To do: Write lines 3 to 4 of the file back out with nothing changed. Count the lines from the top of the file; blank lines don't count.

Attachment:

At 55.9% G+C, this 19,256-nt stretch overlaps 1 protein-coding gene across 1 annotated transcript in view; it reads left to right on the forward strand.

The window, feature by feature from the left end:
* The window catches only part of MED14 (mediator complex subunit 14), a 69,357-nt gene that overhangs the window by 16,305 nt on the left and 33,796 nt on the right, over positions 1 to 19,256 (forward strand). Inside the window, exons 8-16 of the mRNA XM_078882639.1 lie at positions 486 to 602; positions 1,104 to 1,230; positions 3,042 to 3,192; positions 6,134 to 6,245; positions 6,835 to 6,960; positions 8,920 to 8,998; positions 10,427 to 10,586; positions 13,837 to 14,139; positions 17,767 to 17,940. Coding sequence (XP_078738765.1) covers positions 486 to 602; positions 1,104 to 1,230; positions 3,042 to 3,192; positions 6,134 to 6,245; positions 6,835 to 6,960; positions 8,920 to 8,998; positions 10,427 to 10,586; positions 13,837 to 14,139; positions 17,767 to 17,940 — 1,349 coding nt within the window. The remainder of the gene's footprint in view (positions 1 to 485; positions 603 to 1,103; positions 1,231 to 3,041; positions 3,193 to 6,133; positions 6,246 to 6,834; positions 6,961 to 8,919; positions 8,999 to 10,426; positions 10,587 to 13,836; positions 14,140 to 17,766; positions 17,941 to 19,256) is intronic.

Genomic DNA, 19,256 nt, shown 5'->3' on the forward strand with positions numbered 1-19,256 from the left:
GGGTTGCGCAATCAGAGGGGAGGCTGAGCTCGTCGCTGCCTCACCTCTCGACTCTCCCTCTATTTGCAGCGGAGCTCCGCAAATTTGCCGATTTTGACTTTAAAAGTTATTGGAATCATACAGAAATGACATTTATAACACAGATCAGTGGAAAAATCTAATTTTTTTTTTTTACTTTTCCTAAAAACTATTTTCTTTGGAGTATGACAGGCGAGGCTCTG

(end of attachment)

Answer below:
* The window catches only part of MED14 (mediator complex subunit 14), a 69,357-nt gene that overhangs the window by 16,305 nt on the left and 33,796 nt on the right, over positions 1 to 19,256 (forward strand). Inside the window, exons 8-16 of the mRNA XM_078882639.1 lie at positions 486 to 602; positions 1,104 to 1,230; positions 3,042 to 3,192; positions 6,134 to 6,245; positions 6,835 to 6,960; positions 8,920 to 8,998; positions 10,427 to 10,586; positions 13,837 to 14,139; positions 17,767 to 17,940. Coding sequence (XP_078738765.1) covers positions 486 to 602; positions 1,104 to 1,230; positions 3,042 to 3,192; positions 6,134 to 6,245; positions 6,835 to 6,960; positions 8,920 to 8,998; positions 10,427 to 10,586; positions 13,837 to 14,139; positions 17,767 to 17,940 — 1,349 coding nt within the window. The remainder of the gene's footprint in view (positions 1 to 485; positions 603 to 1,103; positions 1,231 to 3,041; positions 3,193 to 6,133; positions 6,246 to 6,834; positions 6,961 to 8,919; positions 8,999 to 10,426; positions 10,587 to 13,836; positions 14,140 to 17,766; positions 17,941 to 19,256) is intronic.

Genomic DNA, 19,256 nt, shown 5'->3' on the forward strand with positions numbered 1-19,256 from the left: